DAILY FILM DOSE: A Daily Film Appreciation and Review Blog: THE DAY THE EARTH STOOD STILL (1951)

Wednesday, 10 December 2008


The Day the Earth Stood Still (1951) dir. Robert Wise
Starring: Michael Rennie, Patricia Neal, Hugh Marlowe, Sam Jaffe


If you didn’t know already Robert Wise’s seminal sci-fi picture gets an update this week with the Keanu Reeves/Scott Derrickson version. The original film which tells the story of an alien who arrives to earth with a message of peace is, with today's eyes,  perhaps too simplistic to stimulate any complex intellectual thought, but it’s still a benchmark in science fiction cinema. And with the help of Robert Wise's solid direction, Michael Rennie's iconic performance and Bernard Herrmann's gorgeous score, this original film is still highly watchable.

In the opening scene American military spots an unidentified flying object hurdling toward earth. Alarm bells go off everywhere and the army convenes on the Washington mall to greet it. Out of this a classic cylindrical UFO walks a humanoid person, Klaatu (Michael Rennie). But when a triggerhappy soldier shoots Klaatu he’s sent to the hospital.

Klaatu’s mission which he explains to the President of the United States is to convene the leaders of the earth to inform them of their irresponsibility with the new nuclear technology. Unfortunately the bureaucracy involved with bringing the countries together frustrates Klaatu. So he decides to wander out into regular society and learn about these strange new people. He rooms with the Benson family and befriends their young boy Bobby (Billy Gray) and his mother Helen (Patricia Neal). When the military discover he’s missing he’s perceived as a threat which creates a conflict thus threatening the entire human race.

In this classic studio era, science fiction was perceived as a b-movie genre, films intended for children and matinees. Wise, directing from Edmund North’s screenplay based on Harry Bates’ novel, intellectualizes the science as a means to examine our own social and political frailties. With today’s eyes the lessons taught could be perceived and obvious and on the nose. Indeed there’s little subtlety in Wise’s objective.

Unlike other remakes, there’s much more room to open up the story and explore the other details and subplots which emerge in this early version. We don’t learn much about the alien species other than Klaatu’s mission, nor about how he can assume the form of a human. Klaatu’s relationship with the Benson family is well-drawn but Wise inexplicably characterizes the scientist, government and military with little imagination.

Wise’s skills as director are apparent though. The Klaatu character, who is initially drawn as a benevolent alien changes ever so slightly revealing a devious and dangerous side in the second half.  The final act is anchored by a suspenseful chase with the fate of the earth hanging the balance. When Helen assumes responsibility for Klaatu’s mission those famous words are finally spoken: Klaatu Barada Nikto.

And if Wise was unsure about his message he tells it to us again, with his very literal public service announcement voiceover closing the film: Your choice is simple: "Join us and live in peace, or pursue your present course and face obliteration. We shall be waiting for your answer. The decision rests with you.”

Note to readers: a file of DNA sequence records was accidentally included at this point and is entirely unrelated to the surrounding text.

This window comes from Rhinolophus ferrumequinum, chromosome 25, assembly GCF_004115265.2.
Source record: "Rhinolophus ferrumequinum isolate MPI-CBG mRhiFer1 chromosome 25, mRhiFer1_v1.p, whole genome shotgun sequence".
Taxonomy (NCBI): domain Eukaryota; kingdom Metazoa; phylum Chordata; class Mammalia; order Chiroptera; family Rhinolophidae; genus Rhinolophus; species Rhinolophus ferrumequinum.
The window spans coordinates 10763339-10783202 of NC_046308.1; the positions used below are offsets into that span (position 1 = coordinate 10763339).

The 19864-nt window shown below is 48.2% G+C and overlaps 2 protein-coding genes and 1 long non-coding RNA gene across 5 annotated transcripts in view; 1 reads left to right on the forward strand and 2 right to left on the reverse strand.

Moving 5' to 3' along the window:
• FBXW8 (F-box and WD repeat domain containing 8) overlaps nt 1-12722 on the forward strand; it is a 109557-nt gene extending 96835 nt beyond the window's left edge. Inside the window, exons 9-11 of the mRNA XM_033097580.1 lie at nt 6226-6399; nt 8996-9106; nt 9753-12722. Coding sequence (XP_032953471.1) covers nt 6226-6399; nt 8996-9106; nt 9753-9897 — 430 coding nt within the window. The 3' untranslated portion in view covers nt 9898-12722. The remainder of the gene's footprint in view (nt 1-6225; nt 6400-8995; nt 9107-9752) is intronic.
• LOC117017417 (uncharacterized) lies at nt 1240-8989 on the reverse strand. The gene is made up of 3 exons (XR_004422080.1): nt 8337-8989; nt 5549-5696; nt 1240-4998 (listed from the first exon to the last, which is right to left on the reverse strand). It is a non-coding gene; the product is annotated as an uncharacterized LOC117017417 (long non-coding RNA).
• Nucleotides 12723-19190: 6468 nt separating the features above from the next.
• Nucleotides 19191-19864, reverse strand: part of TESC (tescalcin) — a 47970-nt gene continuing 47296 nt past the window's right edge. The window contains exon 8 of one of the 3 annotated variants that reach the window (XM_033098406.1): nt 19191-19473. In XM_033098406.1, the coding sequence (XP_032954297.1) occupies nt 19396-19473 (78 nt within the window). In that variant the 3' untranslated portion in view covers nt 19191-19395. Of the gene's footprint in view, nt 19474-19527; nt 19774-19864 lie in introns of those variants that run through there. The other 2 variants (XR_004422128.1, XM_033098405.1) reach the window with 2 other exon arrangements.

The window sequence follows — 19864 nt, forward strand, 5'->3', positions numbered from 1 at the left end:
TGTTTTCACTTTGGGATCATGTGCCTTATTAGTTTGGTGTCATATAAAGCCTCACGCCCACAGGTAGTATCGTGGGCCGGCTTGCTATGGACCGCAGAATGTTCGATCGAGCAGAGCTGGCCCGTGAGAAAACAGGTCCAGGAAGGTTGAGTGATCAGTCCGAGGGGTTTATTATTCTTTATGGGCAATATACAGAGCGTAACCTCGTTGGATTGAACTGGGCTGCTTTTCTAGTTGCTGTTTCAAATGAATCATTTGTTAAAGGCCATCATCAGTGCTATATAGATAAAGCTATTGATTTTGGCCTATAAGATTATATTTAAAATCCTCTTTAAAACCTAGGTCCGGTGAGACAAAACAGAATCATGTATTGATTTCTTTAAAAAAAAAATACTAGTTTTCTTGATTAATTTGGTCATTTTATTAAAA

Watching old genre films like this requires a filter for the era, as audience became more sophisticated the meaning of this final statement would go between the lines. There’s hope for Scott Derrickson’s new version to better the Robert Wise version. “The Day the Earth Stood Still” is not meant to be a franchise, so let’s hope the producers will settle on and deliver one good film.

"The Day the Earth Stood Still (1951)" is available on DVD and Blu-Ray from Twentieth Century Fox Home Entertainment


Klymkiw said...

I am afraid I must disagree with your assertion that a picture like this must be viewed through the filter of the era from whence it came. First of all, it's message is imbued with a universal quality which exceeds the importance of the message itself and in fact is derived from the quiet, thoughtful methodical manner in which Wise spins the tale. Secondly, it is incumbent upon the viewer to do the necessary legwork to appreciate the style AND be entertained by it - not by using a "filter" but rather utilizing careful study of both the period of history AND film history from whence the picture comes. One does not apply "filters" when experiencing Shakespeare or Milton or Joyce, etc. Why should it be different for film? I suppose you could have said that a filter would be necessary for intellectually lazy, uninformed and/or stupid viewers, but that's probably best left to geniuses...I mean, uh...snobs like me. Finally, the remake is so pathetic and mediocre, it's probably best to ignore it altogether and focus far more critical energy upon analyzing Wise's masterpiece.

Corey Cotta said...

Although not what I expected it was still an entertaining movie.
Corey Cotta, Author of All of Yesterdays Tomorrows.

Tom said...

There is a clear message in this movie which majority of people will not understand.

If you read what David Icke talks about and watch an interview done with Alex Collier, you will gain a better understanding.

In conclusion, there are greater forces in this galaxy that don't like what we are doing to this planet. If we don't change, on an individual and then global level. Then we will get eliminated like the movie portrayed.

cashback said...

i didn't enjoy the new movie because they changed the story too much.